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NPAS3 or Neuronal PAS domain protein 3 is a brain-enriched transcription factor belonging to the bHLH-PAS superfamily of transcription factors, the members of which carry out diverse functions, including circadian oscillations, neurogenesis, toxin metabolism, hypoxia, and tracheal development. NPAS3 contains basic helix-loop-helix structural motif and PAS domain, like the other proteins in the superfamily.


NPAS3 is also known as human accelerated region 21. It may, therefore, have played a key role in differentiating humans from apes.[1]

NPAS1 and NPAS3-deficient mice display behavioral abnormalities typical to the animal models of schizophrenia.[2]

According to the same study, NPAS1 and NPAS3 disruption leads to reduced expression of reelin, which is also consistently found to be reduced in the brains of human patients with schizophrenia and psychotic bipolar disorder. Among the 49 genomic regions that undergone rapid changes in humans compared with their evolutionary ancestors, NPAS3 was found to be located in the region 21.[1]

Clinical significance

Disruption of NPAS3 was found in one family affected by schizophrenia[3] and NPAS3 gene is thought to be associated with psychiatric illness and learning disability.[4][5] In a genetic study of several hundred subjects conducted in 2008, interacting haplotypes at the NPAS3 locus were found to affect the risk of schizophrenia and bipolar disorder.[6]

In a pharmacogenetical study, polymorphisms in NPAS3 gene were highly associated with response to iloperidone, a proposed atypical antipsychotic.[7]


  1. 1.0 1.1 Pollard KS, Salama SR, Lambert N, Lambot MA, Coppens S, Pedersen JS, Katzman S, King B, Onodera C, Siepel A, Kern AD, Dehay C, Igel H, Ares M, Vanderhaeghen P, Haussler D (Sep 2006). "An RNA gene expressed during cortical development evolved rapidly in humans". Nature. 443 (7108): 167–72. doi:10.1038/nature05113. PMID 16915236.
  2. Erbel-Sieler C, Dudley C, Zhou Y, Wu X, Estill SJ, Han T, Diaz-Arrastia R, Brunskill EW, Potter SS, McKnight SL (Sep 2004). "Behavioral and regulatory abnormalities in mice deficient in the NPAS1 and NPAS3 transcription factors". Proceedings of the National Academy of Sciences of the United States of America. 101 (37): 13648–53. doi:10.1073/pnas.0405310101. PMC 518807. PMID 15347806.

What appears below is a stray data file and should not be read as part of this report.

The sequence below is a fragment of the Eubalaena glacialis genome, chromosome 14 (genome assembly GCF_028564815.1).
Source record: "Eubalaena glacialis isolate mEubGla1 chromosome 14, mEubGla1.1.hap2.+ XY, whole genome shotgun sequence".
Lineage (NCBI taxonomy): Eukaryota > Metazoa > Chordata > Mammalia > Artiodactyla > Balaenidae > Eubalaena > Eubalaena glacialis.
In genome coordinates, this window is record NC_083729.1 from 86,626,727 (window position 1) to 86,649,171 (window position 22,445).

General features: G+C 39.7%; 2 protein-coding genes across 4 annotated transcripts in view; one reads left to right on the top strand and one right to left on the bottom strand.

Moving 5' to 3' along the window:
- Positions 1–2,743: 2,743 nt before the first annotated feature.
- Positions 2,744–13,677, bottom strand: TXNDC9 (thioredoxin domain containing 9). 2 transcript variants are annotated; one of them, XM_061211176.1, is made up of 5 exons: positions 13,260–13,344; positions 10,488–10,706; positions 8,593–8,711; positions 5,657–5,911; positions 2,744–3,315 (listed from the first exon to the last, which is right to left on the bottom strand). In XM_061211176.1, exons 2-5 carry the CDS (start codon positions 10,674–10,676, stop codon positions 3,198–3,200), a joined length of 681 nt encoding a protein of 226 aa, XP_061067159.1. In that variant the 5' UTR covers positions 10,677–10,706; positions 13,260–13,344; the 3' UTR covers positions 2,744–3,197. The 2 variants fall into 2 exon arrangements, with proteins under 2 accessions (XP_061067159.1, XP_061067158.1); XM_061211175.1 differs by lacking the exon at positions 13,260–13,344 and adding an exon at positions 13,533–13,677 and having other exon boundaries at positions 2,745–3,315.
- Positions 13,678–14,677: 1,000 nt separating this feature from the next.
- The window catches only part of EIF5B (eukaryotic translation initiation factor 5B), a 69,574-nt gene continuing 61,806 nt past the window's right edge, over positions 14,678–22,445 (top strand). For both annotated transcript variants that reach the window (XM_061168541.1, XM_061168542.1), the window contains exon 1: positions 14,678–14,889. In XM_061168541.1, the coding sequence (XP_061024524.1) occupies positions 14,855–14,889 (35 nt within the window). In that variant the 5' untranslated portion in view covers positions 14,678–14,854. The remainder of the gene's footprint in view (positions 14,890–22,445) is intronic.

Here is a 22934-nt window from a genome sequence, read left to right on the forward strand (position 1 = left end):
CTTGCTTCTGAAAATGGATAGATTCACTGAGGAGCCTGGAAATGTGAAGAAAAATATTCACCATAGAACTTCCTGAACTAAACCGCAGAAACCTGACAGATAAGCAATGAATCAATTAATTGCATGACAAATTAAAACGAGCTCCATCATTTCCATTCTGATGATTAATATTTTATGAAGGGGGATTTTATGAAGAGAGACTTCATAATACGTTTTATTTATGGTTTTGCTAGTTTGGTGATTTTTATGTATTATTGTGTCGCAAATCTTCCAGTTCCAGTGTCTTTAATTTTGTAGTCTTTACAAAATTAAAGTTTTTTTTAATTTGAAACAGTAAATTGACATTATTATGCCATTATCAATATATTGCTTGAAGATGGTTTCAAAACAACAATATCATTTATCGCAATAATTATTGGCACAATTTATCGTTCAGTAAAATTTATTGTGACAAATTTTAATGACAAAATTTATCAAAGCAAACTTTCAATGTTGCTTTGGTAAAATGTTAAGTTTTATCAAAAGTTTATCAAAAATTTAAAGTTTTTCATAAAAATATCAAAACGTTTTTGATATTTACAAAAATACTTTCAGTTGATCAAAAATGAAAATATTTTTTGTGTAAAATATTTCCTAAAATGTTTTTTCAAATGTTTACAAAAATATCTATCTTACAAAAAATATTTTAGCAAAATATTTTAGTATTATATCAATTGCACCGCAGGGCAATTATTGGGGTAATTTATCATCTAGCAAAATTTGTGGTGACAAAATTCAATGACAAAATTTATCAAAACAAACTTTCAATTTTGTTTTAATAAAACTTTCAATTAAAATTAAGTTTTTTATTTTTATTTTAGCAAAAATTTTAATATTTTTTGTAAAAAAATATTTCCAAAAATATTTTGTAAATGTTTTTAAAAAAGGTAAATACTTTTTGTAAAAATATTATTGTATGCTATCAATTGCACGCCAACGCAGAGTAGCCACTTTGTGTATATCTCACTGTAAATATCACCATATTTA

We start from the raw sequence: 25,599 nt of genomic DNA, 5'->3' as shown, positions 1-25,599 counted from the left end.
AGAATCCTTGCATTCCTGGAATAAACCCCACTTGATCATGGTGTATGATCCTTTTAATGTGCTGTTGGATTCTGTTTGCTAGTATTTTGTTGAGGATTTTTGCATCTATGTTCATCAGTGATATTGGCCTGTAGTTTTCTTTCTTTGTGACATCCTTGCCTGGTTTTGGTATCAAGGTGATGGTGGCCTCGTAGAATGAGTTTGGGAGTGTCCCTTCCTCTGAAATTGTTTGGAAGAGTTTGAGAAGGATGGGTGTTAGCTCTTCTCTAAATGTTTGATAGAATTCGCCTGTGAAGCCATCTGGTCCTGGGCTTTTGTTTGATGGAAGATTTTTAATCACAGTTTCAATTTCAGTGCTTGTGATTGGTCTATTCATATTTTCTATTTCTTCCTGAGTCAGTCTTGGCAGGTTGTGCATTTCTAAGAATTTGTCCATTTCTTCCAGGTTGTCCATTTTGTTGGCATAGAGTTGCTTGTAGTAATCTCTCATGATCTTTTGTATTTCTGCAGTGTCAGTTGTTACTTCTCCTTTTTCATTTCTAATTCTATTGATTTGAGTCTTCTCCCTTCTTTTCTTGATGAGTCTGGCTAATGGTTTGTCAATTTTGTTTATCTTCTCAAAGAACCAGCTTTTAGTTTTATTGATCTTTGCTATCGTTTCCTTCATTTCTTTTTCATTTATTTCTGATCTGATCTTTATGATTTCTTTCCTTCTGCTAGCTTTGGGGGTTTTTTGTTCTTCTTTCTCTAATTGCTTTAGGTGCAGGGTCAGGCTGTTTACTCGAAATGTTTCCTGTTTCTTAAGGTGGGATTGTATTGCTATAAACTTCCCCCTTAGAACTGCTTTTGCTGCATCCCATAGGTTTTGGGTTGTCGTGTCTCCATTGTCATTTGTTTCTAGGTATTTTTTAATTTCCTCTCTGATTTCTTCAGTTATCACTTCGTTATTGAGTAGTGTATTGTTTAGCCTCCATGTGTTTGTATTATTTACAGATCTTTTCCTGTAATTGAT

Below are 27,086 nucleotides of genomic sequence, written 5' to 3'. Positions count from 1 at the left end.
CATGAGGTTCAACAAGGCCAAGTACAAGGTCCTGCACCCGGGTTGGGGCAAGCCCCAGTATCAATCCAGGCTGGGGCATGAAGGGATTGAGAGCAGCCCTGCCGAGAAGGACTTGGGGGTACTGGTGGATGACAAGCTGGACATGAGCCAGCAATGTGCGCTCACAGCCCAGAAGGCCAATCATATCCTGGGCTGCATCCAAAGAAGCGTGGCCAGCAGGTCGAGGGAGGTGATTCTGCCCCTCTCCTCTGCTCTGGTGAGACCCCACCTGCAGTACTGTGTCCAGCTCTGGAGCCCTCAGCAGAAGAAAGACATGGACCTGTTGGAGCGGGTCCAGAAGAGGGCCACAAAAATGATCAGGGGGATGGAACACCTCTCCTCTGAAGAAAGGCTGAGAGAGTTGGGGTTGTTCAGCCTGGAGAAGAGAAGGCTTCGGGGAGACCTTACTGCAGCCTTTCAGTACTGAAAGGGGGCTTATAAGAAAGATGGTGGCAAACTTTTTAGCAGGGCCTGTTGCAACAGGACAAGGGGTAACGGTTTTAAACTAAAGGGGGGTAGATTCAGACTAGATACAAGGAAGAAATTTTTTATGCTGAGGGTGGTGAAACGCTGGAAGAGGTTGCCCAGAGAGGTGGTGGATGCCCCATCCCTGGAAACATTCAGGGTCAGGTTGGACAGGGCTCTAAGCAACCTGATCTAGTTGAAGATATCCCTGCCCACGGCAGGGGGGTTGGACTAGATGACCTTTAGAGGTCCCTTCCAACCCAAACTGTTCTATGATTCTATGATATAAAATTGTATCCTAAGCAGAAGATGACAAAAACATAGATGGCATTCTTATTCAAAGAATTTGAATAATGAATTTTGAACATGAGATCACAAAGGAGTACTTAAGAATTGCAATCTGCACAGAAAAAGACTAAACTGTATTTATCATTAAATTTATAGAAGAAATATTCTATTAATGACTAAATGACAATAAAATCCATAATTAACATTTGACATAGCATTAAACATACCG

3. Kamnasaran D, Muir WJ, Ferguson-Smith MA, Cox DW (May 2003). "Disruption of the neuronal PAS3 gene in a family affected with schizophrenia". Journal of Medical Genetics. 40 (5): 325–32. doi:10.1136/jmg.40.5.325. PMC 1735455. PMID 12746393.
  4. Pickard BS, Malloy MP, Porteous DJ, Blackwood DH, Muir WJ (Jul 2005). "Disruption of a brain transcription factor, NPAS3, is associated with schizophrenia and learning disability". American Journal of Medical Genetics Part B. 136B (1): 26–32. doi:10.1002/ajmg.b.30204. PMID 15924306.
  5. Pickard BS, Pieper AA, Porteous DJ, Blackwood DH, Muir WJ (2006). "The NPAS3 gene--emerging evidence for a role in psychiatric illness". Annals of Medicine. 38 (6): 439–48. doi:10.1080/07853890600946500. PMID 17008307.
  6. Pickard BS, Christoforou A, Thomson PA, Fawkes A, Evans KL, Morris SW, Porteous DJ, Blackwood DH, Muir WJ (Sep 2009). "Interacting haplotypes at the NPAS3 locus alter risk of schizophrenia and bipolar disorder". Molecular Psychiatry. 14 (9): 874–84. doi:10.1038/mp.2008.24. PMID 18317462.
  7. Lavedan C, Volpi S, Mack K, et al. Whole-genome association study identifies polymorphisms in the NPAS3 gene associated with super-response to iloperidone treatment in patients with schizophrenia. Program and abstracts of the 57th Annual Meeting of the American Society of Human Genetics; October 23–27, 2007; San Diego, California. Abstract 1035/T

Further reading